Reducing Organizational Confusion

by Jay Deragon on 08/14/2012

Leaders and managers are faced daily with an avalanche of information.   Sorting through the information and separating disinformation and misleading information from valuable information that provides insights can be challenging to say the least.

Disinformation is intentionally false or inaccurate information that is spread deliberately. For this reason, it is synonymous with and sometimes called black propaganda. It is an act of deception and false statements to convince someone of untruth. Disinformation should not be confused with misinformation, information that is unintentionally false.

Unlike traditional propaganda techniques designed to engage emotional support, disinformation is designed to manipulate the audience at the rational level by either discrediting conflicting information or supporting false conclusions. A common disinformation tactic is to mix some truth and observation with false conclusions and lies, or to reveal part of the truth while presenting it as the whole.

Misinformation, or misleading information is information that is unintentionally false.  In other words the sender of misleading information may only have a portion of the entire story which when told unintentionally misleads an audience into the wrong conclusion.

Different Motivations

People whom propagate disinformation usually have an agenda of manipulation for numerous reasons. Whether motivated for power or insecurity people will use disinformation to gain power or protect themselves from the truth.  You can expect this type of propagation in any organization that has not effectively defined or developed an operating culture for the organization or its individual strategic business units.  It is also true for organizations who have not defined the line between leadership and management.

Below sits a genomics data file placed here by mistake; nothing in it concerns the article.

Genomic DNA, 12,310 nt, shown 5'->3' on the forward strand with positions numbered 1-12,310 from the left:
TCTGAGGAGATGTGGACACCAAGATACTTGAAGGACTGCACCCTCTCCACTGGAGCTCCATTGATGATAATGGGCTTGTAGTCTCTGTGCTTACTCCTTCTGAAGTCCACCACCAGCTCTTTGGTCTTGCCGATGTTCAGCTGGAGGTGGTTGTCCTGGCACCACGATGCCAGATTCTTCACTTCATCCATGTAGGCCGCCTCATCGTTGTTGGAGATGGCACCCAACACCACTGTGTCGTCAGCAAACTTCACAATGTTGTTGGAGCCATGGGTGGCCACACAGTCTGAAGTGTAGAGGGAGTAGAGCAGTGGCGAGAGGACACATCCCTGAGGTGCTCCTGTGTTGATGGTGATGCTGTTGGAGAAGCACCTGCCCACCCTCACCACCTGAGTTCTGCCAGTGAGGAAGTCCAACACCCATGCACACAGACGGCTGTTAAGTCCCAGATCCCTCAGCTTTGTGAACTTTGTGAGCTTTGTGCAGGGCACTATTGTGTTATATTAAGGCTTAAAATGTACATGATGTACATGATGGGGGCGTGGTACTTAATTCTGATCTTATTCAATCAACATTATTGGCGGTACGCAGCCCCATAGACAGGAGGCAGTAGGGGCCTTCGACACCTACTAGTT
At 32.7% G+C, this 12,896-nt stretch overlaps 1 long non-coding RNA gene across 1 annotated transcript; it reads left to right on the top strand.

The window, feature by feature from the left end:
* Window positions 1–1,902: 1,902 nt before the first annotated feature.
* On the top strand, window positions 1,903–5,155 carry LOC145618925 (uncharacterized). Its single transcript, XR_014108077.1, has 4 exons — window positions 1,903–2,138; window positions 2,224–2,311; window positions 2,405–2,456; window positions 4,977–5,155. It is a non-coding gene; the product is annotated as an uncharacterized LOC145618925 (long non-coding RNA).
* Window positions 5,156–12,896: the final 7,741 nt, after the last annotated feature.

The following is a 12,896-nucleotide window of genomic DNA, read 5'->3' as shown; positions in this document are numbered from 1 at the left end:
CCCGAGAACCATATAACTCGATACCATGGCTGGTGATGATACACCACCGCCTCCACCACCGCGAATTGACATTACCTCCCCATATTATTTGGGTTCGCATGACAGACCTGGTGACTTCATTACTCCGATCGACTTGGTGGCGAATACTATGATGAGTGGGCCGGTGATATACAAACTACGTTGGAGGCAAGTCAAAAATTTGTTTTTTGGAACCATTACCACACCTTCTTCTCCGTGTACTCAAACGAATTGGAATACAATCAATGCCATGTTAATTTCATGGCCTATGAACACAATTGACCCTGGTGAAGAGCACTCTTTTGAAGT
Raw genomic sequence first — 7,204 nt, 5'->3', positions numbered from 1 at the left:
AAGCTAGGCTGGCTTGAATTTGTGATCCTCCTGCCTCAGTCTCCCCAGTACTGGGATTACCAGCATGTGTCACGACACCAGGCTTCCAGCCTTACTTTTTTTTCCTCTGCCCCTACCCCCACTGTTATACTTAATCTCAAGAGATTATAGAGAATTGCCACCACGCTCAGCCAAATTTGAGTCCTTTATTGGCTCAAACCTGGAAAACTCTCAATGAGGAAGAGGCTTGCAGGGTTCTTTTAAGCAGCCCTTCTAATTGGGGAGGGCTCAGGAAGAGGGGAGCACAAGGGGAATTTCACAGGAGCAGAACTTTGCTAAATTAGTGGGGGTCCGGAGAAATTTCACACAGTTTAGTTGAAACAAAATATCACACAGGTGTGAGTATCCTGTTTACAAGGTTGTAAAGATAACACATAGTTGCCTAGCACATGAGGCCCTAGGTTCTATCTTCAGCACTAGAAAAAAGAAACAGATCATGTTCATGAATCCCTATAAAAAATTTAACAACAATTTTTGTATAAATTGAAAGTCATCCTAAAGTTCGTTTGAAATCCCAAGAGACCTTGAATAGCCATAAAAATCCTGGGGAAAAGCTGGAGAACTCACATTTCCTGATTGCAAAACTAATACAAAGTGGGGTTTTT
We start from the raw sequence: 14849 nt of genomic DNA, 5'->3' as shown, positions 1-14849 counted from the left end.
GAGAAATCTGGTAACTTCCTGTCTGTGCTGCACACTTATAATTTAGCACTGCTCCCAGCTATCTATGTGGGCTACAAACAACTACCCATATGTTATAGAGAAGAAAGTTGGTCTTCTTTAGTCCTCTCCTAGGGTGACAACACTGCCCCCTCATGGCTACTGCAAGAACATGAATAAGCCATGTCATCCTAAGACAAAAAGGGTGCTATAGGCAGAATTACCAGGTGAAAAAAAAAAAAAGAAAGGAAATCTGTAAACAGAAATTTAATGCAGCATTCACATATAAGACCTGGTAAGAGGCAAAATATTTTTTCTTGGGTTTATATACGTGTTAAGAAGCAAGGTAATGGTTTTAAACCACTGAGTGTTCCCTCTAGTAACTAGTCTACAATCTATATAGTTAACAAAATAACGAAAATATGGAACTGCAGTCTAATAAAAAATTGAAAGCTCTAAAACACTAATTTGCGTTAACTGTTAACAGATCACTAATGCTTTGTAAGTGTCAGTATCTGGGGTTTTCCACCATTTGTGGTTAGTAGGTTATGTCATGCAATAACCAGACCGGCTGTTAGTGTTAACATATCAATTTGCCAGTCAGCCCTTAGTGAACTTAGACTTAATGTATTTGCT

On the other hand people whom propagate misinformation do so unintentionally by simply reporting information either as they hear or experience it being disseminated by internal and external word of mouth.  Misinformation can also be created by reporting facts then adding ones own opinion to the facts reported.

In an organization whose culture and power is controlled by the few, disinformation and misinformation is used for internal positioning for more power and control.  A 21st Century organization avoids disinformation and misleading information because power and control is decentralized making control and manipulation of information useless.

Organizational confusion can be significantly reduced if leadership and management have transformed their thinking and unleashed the power of empowerment. Then and only then can confusion be reduced and the organization can focus on  useful information to serve the customer.   The worst organizational confusion is when people think they serve management rather than the customer.

 

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